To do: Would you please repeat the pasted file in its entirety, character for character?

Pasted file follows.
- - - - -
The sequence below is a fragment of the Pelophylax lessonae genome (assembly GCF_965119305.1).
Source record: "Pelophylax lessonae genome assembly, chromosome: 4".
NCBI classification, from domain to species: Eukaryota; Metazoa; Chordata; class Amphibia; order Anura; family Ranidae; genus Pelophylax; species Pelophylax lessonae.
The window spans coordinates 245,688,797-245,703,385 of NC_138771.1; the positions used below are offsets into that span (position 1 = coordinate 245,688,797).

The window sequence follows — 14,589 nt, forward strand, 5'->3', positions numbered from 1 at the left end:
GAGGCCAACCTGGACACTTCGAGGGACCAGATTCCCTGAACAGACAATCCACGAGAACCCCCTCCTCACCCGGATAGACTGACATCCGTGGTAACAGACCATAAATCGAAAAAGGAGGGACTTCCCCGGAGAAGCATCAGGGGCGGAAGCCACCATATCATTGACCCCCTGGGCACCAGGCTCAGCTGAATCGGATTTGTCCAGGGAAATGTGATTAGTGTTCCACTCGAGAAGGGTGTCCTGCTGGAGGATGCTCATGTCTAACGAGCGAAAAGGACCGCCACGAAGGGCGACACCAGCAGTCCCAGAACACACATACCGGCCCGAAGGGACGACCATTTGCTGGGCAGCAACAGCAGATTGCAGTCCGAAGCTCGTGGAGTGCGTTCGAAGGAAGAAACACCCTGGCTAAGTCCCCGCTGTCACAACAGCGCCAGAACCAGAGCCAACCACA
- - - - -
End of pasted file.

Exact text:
The sequence below is a fragment of the Pelophylax lessonae genome (assembly GCF_965119305.1).
Source record: "Pelophylax lessonae genome assembly, chromosome: 4".
NCBI classification, from domain to species: Eukaryota; Metazoa; Chordata; class Amphibia; order Anura; family Ranidae; genus Pelophylax; species Pelophylax lessonae.
The window spans coordinates 245,688,797-245,703,385 of NC_138771.1; the positions used below are offsets into that span (position 1 = coordinate 245,688,797).

The window sequence follows — 14,589 nt, forward strand, 5'->3', positions numbered from 1 at the left end:
GAGGCCAACCTGGACACTTCGAGGGACCAGATTCCCTGAACAGACAATCCACGAGAACCCCCTCCTCACCCGGATAGACTGACATCCGTGGTAACAGACCATAAATCGAAAAAGGAGGGACTTCCCCGGAGAAGCATCAGGGGCGGAAGCCACCATATCATTGACCCCCTGGGCACCAGGCTCAGCTGAATCGGATTTGTCCAGGGAAATGTGATTAGTGTTCCACTCGAGAAGGGTGTCCTGCTGGAGGATGCTCATGTCTAACGAGCGAAAAGGACCGCCACGAAGGGCGACACCAGCAGTCCCAGAACACACATACCGGCCCGAAGGGACGACCATTTGCTGGGCAGCAACAGCAGATTGCAGTCCGAAGCTCGTGGAGTGCGTTCGAAGGAAGAAACACCCTGGCTAAGTCCCCGCTGTCACAACAGCGCCAGAACCAGAGCCAACCACA